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Tracheoesophageal fistula/esophageal atresia (TEF/EA)
Wesley Strawbridge

Wesley Strawbridge of Atmore is a chubby-cheeked toddler who enjoys farm animals, getting his hands dirty and making his toy cars go “Vroom! Vroom!” He loves to eat – his favorite foods are scrambled eggs, cheese and pickled beets. And he’s also excited about becoming a big brother in a few months.

To look at him, you would never guess he had ever been sick a day in his life. But when Wesley was born on October 25, 2013, he was diagnosed with a previously undetected birth defect called tracheoesophageal fistula/esophageal atresia (TEF/EA).

EA occurs when the upper part of the esophagus does not connect with the lower esophagus and stomach. TEF is an abnormal connection between the upper part of the esophagus and the trachea or windpipe.

TEF/EA is a life-threatening condition, so Wesley had surgery to close the fistula and connect the upper and lower portions of his esophagus when he was just days old.

Despite the successful surgery, Wesley continued to have problems eating. He also had numerous unexplained respiratory attacks that resulted in trips to the local emergency department.

“We felt that we were not getting anywhere with trying to have Wesley’s acute ‘croup’ and cough symptoms treated,” says his mother, Jennifer Strawbridge. “So, finally we turned to the Aerodigestive Clinic at Children’s of Alabama.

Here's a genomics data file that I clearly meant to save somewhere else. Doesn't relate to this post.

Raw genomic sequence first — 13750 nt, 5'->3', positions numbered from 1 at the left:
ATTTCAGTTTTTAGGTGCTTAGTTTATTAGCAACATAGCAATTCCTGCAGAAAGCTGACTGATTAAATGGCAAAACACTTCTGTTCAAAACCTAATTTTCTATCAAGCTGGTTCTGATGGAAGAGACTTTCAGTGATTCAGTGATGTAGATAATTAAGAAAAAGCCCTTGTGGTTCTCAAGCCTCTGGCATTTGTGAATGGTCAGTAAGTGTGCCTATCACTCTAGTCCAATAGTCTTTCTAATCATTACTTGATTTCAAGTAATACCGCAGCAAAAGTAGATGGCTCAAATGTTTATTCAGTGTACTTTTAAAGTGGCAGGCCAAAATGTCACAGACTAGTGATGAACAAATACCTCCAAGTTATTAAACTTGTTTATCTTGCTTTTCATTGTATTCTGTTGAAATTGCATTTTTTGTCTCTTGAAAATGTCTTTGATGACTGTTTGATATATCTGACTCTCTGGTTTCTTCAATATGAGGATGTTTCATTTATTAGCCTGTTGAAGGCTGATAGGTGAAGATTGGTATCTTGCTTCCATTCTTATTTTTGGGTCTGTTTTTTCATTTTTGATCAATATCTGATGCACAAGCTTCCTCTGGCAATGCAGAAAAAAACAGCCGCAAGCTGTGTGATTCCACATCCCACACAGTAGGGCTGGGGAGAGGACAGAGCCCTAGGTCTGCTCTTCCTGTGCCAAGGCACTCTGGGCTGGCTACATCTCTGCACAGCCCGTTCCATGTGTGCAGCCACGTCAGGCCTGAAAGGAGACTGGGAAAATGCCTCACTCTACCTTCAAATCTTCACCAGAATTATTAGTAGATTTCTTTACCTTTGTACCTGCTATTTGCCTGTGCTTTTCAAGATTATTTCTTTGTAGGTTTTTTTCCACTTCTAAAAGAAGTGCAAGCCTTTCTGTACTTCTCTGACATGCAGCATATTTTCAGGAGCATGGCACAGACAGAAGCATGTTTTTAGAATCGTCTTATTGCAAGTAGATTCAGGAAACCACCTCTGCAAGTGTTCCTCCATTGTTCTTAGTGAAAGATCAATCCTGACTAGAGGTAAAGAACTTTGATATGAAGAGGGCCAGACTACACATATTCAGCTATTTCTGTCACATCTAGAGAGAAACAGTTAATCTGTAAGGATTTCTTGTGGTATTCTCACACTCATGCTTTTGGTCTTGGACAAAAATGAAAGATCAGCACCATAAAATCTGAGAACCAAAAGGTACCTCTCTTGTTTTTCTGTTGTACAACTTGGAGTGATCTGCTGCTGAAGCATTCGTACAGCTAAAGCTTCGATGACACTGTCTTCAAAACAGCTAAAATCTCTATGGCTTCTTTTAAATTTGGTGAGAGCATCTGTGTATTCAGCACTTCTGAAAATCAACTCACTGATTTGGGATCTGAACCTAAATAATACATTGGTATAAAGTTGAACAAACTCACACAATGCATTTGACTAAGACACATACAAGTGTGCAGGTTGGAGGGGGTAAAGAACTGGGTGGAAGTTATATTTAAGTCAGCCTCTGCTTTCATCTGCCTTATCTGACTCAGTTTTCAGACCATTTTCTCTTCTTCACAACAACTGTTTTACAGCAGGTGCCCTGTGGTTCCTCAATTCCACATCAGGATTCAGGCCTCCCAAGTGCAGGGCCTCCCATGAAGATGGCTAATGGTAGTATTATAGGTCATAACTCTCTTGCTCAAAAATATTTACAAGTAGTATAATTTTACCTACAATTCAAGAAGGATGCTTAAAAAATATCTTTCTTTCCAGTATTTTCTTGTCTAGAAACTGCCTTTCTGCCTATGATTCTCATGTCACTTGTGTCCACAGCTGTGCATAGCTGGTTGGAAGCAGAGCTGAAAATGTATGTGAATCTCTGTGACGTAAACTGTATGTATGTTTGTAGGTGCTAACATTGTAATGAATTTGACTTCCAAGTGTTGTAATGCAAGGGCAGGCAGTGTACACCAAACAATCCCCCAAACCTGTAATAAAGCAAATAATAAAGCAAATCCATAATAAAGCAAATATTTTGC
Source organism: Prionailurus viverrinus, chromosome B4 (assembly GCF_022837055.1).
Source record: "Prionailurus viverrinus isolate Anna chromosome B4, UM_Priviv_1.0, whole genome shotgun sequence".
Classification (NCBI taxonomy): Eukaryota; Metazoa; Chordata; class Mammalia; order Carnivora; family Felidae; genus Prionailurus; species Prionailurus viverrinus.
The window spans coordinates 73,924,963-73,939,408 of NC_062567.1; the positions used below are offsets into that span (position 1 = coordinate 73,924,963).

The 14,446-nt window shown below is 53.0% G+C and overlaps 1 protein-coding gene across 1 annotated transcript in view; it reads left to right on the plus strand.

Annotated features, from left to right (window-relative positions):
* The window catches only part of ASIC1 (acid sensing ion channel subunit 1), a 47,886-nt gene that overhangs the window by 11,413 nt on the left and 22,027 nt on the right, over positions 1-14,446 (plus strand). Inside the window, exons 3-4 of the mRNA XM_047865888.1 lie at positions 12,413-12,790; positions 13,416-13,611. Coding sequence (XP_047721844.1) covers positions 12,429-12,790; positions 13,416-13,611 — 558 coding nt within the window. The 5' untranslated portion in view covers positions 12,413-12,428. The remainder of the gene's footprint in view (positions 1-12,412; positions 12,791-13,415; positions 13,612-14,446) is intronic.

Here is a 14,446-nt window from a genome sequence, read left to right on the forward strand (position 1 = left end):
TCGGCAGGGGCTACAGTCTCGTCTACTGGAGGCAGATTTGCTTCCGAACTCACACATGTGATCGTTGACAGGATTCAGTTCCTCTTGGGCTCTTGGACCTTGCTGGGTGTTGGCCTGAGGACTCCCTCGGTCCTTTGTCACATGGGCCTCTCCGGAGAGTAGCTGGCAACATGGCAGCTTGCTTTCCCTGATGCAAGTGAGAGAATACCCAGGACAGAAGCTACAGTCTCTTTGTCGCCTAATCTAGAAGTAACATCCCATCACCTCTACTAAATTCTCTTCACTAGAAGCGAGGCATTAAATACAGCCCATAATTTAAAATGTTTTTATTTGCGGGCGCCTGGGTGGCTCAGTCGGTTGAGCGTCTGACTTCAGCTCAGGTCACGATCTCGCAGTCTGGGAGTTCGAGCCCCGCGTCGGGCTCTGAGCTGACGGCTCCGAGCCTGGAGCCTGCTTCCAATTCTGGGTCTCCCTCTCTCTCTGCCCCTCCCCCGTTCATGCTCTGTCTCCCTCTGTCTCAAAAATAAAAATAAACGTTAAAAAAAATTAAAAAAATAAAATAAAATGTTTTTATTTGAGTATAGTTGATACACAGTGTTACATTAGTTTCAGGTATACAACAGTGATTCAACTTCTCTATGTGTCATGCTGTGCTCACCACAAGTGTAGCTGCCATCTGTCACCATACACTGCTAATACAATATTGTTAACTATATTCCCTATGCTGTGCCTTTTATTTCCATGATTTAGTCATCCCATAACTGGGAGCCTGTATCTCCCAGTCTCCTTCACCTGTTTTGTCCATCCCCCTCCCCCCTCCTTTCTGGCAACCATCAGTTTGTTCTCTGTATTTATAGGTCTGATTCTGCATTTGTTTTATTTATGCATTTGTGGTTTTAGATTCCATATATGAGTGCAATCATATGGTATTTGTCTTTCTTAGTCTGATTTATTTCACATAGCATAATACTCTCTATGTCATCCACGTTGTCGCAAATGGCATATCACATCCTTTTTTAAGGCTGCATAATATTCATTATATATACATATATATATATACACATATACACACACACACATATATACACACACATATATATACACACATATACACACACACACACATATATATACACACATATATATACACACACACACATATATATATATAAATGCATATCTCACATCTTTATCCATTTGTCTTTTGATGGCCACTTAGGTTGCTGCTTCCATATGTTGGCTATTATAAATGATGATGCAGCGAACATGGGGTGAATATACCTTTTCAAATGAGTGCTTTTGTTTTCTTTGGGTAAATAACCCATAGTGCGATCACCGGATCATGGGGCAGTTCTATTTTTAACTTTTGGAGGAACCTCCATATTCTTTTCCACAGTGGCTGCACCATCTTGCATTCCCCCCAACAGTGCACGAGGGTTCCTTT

“Children’s discovered that ‘the croup’ was instead a chronic issue with aspiration. (Aspiration, which can cause pneumonia, occurs when liquid enters the air pipe and the lungs.) I am not sure this would have been detected without the procedures the Clinic was able to provide.”

When Jennifer contacted Children’s in September of 2014, Aerodigestive Clinic Coordinator Ashley Chapman, RN, collected information from her about Wesley’s symptoms. “She also talked to the family to prepare them for the visit to our clinic,” explains Tom Harris, MD.

Dr. Harris is a pediatric pulmonologist and medical director for the Aerodigestive Clinic, the only aerodigestive program in the state and one of very few available nationally. The Clinic team, which currently follows about 250 patients, includes pediatric subspecialists in ENT, Gastroenterology, Pulmonary Medicine, Radiology and Surgery, as well as nurses, speech therapists and nutritionists.

The team meets twice a month to evaluate and discuss patients’ medical needs. If a diagnostic procedure is required, team members view the results together and discuss treatment options. Usually, a comprehensive evaluation and treatment plan will be available to the family within two or three days.

After the team had discussed Wesley’s case, an endoscopic evaluation was performed the following day with the pulmonologist, otolaryngologist and gastroenterologist in attendance.

“We were able to visualize the larynx (voice box), bronchi (breathing tubes) and esophagus (swallowing tube),” says Dr. Harris. “Although the surgical repair Wesley had shortly after birth was still intact, he had actually aspirated and also had bronchitis.
“We were able to tweak his medications and adjust the consistency of his formula, and that has really helped him a lot,” he adds. “This is a good example of how a well-planned, well-coordinated approach can transform healthcare delivery – and, for parents, alleviate a lot of the uncertainty and fear they may have for their child.”

Looking back, Jennifer says Wesley was much more ill than she and her husband had realized when they first brought him to Children’s.

“Dr. Harris identified a few issues that have made such a remarkable change in our son’s well-being and quality of life,” she says. “We are so grateful to the Aerodigestive team for responding to our needs at such a critical time. We are, without a doubt, better for Children’s investment in the lives of children – especially in the life of our child.”
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